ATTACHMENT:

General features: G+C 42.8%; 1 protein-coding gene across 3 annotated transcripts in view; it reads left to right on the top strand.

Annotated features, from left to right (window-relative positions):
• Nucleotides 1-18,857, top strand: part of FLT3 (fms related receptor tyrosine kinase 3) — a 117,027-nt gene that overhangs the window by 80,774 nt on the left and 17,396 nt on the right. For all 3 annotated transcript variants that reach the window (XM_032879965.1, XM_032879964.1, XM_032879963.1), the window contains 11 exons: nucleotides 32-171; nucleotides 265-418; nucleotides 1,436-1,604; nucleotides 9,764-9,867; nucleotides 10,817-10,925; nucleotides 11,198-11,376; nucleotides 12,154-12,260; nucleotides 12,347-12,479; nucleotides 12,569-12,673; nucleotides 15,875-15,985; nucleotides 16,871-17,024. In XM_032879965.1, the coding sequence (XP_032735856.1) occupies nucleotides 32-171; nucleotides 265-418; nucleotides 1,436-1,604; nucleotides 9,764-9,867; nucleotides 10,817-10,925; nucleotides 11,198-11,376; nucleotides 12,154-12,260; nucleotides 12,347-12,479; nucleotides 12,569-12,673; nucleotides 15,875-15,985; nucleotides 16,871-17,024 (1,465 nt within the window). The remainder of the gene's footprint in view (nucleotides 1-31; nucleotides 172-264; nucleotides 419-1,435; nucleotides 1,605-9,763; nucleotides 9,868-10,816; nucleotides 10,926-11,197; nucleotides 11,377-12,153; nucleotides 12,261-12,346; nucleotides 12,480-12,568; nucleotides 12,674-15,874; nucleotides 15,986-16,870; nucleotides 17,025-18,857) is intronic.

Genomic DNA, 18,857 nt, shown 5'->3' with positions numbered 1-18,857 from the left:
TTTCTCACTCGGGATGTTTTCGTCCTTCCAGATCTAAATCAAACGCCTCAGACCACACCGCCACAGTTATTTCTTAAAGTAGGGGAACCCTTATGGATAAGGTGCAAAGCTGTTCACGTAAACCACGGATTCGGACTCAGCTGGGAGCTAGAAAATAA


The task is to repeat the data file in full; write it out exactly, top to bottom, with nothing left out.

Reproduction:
General features: G+C 42.8%; 1 protein-coding gene across 3 annotated transcripts in view; it reads left to right on the top strand.

Annotated features, from left to right (window-relative positions):
• Nucleotides 1-18,857, top strand: part of FLT3 (fms related receptor tyrosine kinase 3) — a 117,027-nt gene that overhangs the window by 80,774 nt on the left and 17,396 nt on the right. For all 3 annotated transcript variants that reach the window (XM_032879965.1, XM_032879964.1, XM_032879963.1), the window contains 11 exons: nucleotides 32-171; nucleotides 265-418; nucleotides 1,436-1,604; nucleotides 9,764-9,867; nucleotides 10,817-10,925; nucleotides 11,198-11,376; nucleotides 12,154-12,260; nucleotides 12,347-12,479; nucleotides 12,569-12,673; nucleotides 15,875-15,985; nucleotides 16,871-17,024. In XM_032879965.1, the coding sequence (XP_032735856.1) occupies nucleotides 32-171; nucleotides 265-418; nucleotides 1,436-1,604; nucleotides 9,764-9,867; nucleotides 10,817-10,925; nucleotides 11,198-11,376; nucleotides 12,154-12,260; nucleotides 12,347-12,479; nucleotides 12,569-12,673; nucleotides 15,875-15,985; nucleotides 16,871-17,024 (1,465 nt within the window). The remainder of the gene's footprint in view (nucleotides 1-31; nucleotides 172-264; nucleotides 419-1,435; nucleotides 1,605-9,763; nucleotides 9,868-10,816; nucleotides 10,926-11,197; nucleotides 11,377-12,153; nucleotides 12,261-12,346; nucleotides 12,480-12,568; nucleotides 12,674-15,874; nucleotides 15,986-16,870; nucleotides 17,025-18,857) is intronic.

Genomic DNA, 18,857 nt, shown 5'->3' with positions numbered 1-18,857 from the left:
TTTCTCACTCGGGATGTTTTCGTCCTTCCAGATCTAAATCAAACGCCTCAGACCACACCGCCACAGTTATTTCTTAAAGTAGGGGAACCCTTATGGATAAGGTGCAAAGCTGTTCACGTAAACCACGGATTCGGACTCAGCTGGGAGCTAGAAAATAA